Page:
An African Lent

An African Lent

Here’s an idea for Lent that will do more good than giving up desserts: Read a book about contemporary sub-Saharan Africa. It’s not a penance, though it can hurt. And seeing how much of the rest of the world lives sure does put a lot of our minor irritations, and even major problems, in perspective.

Consider reading a novel or memoir by an African author, such as …

Half of a Yellow Sun by Chimamanda Ngozi Adichie (Nigeria)
Tsotsi by Athol Fugard (South Africa)
A Long Way Gone by Ishmael Beah (Sierra Leone)
When a Crocodile Eats the Sun by Peter Godwin (Zimbabwe)

Or read a journalist’s first-person account, like …

What Is the What by Dave Eggers (Sudan)
Strength in What Remains by Tracy Kidder (Burundi)
The Shadow of the Sun by Ryszard Kapuściński (post-colonial Africa)
We Wish to Inform You That Tomorrow We Will be Killed With Our Families by Philip Gourevitch (Rwanda)

Or, if you’d rather watch a movie, try one of these …


The Devil Came On Horseback (Sudan)
Tsotsi (South Africa)
War Dance (Uganda)
Hotel Rwanda (Rwanda)

What do you think?

Are there books or movies that you’d recommend as aids for spiritual reflection during this Lenten season?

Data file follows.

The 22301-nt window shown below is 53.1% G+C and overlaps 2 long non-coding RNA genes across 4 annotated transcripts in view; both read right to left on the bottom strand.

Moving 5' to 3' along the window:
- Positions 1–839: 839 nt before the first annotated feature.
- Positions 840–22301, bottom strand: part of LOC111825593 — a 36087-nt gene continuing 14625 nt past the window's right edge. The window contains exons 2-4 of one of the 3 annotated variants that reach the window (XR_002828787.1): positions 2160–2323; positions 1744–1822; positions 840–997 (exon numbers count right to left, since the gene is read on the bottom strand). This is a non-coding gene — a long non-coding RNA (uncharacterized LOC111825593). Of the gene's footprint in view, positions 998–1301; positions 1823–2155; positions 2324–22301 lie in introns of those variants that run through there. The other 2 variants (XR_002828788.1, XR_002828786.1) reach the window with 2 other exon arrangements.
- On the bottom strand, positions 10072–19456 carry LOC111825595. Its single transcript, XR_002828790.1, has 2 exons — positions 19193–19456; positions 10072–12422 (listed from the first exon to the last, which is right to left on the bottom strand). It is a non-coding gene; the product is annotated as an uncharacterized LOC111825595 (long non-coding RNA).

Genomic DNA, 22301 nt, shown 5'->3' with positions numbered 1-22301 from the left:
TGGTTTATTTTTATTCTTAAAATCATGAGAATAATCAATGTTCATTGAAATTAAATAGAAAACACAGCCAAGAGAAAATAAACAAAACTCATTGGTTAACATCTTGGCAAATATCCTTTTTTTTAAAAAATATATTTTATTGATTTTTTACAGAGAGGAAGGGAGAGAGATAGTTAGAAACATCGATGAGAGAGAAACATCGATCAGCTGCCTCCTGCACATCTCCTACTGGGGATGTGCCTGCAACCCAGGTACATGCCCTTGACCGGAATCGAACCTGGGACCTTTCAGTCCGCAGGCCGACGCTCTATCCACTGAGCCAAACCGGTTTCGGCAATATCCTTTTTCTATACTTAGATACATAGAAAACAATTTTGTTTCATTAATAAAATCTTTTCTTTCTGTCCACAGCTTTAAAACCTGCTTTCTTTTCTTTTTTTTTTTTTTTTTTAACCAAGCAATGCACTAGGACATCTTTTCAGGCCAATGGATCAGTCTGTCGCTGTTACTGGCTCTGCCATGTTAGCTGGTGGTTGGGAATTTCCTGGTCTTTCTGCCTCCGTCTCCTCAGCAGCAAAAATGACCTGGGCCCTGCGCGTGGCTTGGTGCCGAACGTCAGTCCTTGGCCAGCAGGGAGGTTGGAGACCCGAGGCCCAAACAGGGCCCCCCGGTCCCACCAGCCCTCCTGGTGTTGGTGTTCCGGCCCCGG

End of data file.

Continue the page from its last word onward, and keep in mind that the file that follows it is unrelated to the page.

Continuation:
Democracy Usurped in Benton Harbor

Democracy Usurped in Benton Harbor

Democracy has been usurped in Benton Harbor, Michigan, according to MSNBC host Rachel Maddow. Last Friday, Maddow reported on attempts by a state-appointed emergency financial manager to sell the economically distressed city’s public radio station on eBay. She said the station was the last place for residents of the predominantly African American city to hear from elected officials who currently have no power to act.

The Facts and the Players

The story is not new. The New York Times Magazine took it up in December, offering an in-depth look at how the situation evolved. In that article, readers learn that Whirlpool has its headquarters in Benton Harbor and that an aggressive redevelopment plan was sidelined by the Great Recession in 2008.

The Times described the EMF, Joseph Harris, as “a 67-year-old African American man with a salt-and-pepper mustache,” and outlined his job and how he got it like this:

“He was first sent to the town in April 2010 under a law that provided the state with limited authority to intervene in the financial affairs of failing cities. His power grew exponentially last spring when Governor [Rick] Snyder and the state’s Republican Legislature passed Public Act 4, which allows emergency managers to renegotiate or terminate contracts, change collective-bargaining agreements, even dissolve local governments (subject to the governor’s approval). They have almost unfettered control over their respective cities. This approach to governing is still in its infancy, but if it proves successful in Benton Harbor and elsewhere, emergency managers could be dispatched to troubled municipalities across the state. Snyder has even made it clear that Detroit is a strong candidate for takeover.”